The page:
Children in Sydney’s west bear the brunt of pandemic restrictions


Professor James McCaw of the University of Melbourne, who led a team that provided epidemic analysis to the federal government, said during the pandemic it “became clear that we shouldn’t have closed schools for as long as we did it”.


“Once vaccination rates increased and Delta was in circulation, keeping schools open should have had more weight in the decision-making process,” McCaw said.

NSW Secondary Principals’ Council chairman Craig Petersen said deprived communities were hit hardest by the closures. However, he was concerned about suggestions that schools should have remained open.

“We have had a very high number of infections among students and staff, and it would not have been possible to keep schools open when there are not enough staff to run classes,” he said. said Petersen, adding that staff and students would have been at increased risk of contracting it. the virus.

The Shergold report found that at the start of the pandemic, when less was known about the spread of the virus, it was a good idea to close schools. But as it turned out that classrooms were not major transmission areas, it was the wrong decision to close the schools.


“For children and parents (especially women), we have failed to strike the right balance between protecting health and imposing long-term costs on education,” the report said.

Former NSW Education Standards Authority chairman Tom Alegounarias said most school systems were not structured or resourced for the kind of “mass remediation that schools in need will need in the wake of COVID. “.

“We cannot afford to ignore that the educational impacts will reverberate for years to come,” he said. “We normally consider capital support as a marginal supplement. No OECD system has been put in place to compensate for this type of impact. We need to adjust as the report recommends.

Jenny Donovan, head of the government-funded Australian Education Research Organisation, said care needed to be taken that school absenteeism did not become chronic and pointed out that student participation in NAPLAN had dropped to a low record this year.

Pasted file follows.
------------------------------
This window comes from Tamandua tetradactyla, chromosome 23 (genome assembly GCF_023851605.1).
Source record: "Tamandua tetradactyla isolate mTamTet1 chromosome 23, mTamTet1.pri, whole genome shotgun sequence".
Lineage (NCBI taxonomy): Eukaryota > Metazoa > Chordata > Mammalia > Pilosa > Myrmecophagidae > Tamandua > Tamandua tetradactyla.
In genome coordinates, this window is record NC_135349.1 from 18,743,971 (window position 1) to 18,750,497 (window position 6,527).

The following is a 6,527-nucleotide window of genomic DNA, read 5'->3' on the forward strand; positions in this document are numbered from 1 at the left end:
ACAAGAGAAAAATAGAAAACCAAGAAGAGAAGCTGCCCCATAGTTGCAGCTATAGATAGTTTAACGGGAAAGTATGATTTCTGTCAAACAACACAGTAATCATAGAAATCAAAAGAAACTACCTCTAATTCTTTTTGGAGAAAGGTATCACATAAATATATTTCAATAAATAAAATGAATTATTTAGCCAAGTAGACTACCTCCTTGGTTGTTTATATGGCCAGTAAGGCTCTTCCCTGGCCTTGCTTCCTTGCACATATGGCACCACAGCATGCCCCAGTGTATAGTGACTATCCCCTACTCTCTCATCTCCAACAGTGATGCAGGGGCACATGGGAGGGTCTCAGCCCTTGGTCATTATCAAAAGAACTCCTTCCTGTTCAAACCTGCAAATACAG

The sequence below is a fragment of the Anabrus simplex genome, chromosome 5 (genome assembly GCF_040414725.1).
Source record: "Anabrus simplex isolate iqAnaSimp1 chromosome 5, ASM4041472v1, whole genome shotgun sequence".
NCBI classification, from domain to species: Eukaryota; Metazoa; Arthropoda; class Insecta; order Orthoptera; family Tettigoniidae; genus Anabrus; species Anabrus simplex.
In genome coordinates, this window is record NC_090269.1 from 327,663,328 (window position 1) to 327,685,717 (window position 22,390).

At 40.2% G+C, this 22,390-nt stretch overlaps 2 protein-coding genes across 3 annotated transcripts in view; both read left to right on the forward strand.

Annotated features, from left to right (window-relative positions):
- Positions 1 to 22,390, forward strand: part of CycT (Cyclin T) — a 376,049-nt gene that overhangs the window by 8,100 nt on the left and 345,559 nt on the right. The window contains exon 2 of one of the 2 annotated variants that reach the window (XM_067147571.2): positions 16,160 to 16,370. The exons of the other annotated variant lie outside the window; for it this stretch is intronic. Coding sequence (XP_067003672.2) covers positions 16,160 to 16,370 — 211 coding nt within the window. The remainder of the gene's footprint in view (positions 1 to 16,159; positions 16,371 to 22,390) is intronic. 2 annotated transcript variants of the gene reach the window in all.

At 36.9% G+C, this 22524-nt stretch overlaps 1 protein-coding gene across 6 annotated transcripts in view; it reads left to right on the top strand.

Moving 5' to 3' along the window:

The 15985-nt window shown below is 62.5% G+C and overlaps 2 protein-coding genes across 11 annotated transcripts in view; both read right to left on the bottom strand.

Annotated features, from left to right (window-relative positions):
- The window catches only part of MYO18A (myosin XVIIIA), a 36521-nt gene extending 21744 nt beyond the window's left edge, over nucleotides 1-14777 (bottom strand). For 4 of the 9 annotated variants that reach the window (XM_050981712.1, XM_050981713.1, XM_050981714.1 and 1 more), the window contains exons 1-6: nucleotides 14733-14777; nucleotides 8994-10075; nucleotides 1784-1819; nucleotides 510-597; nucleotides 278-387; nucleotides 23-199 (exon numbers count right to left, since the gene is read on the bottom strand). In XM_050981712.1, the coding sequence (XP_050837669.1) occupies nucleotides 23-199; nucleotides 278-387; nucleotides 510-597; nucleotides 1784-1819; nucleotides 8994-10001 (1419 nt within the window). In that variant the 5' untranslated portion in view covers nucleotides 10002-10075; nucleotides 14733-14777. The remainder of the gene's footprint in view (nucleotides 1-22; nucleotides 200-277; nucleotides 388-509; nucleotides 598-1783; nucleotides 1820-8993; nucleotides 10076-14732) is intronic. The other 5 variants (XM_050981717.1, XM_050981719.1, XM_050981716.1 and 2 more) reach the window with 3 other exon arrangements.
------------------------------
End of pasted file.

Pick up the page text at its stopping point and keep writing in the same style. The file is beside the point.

Tens of thousands of students failed the test in May which led the Australian Curriculum, Assessment and Reporting Authority to delay the release of preliminary data.

“Online learning was hit or miss, it worked for some, but for others it wasn’t the best experience. If students have had an extended period of no learning success, it is very easy to lose that commitment. Disengagement can be very difficult to reverse.

The report suggests that system-wide shutdowns could be avoided by opting for “geographically targeted shutdowns or a staggered approach”, with only certain age groups switching to remote learning, while other students remain on the campus.

An expert in education measurement, Professor Jim Tognolini of the University of Sydney, said that from a purely academic point of view, some of the hardest hit local government areas in Sydney during the lockdown have obtained Australian tertiary admission ranks higher than in previous years.

Ben Zunica, a high school maths teacher and lecturer in education at the University of Sydney, said once students returned from the Delta lockdown there was a ‘learning deficit’ caused by classes from a distance.

“They didn’t get the concepts as well as expected, which I think was a lot of the loss of one-on-one time you can get in class,” Zunica said.

Prime Minister Anthony Albanese, who previously indicated he intended to convene a royal commission into the pandemic, said the Shergold report raised “concerns” and reaffirmed his commitment to a full investigation. But he gave no indication of when it would be established.

“I have made it clear that my government will in future undertake a proper investigation into the impact of the pandemic. [and] the actions of governments. We must learn the lessons of the pandemic,” he said.

With Lisa Visentin

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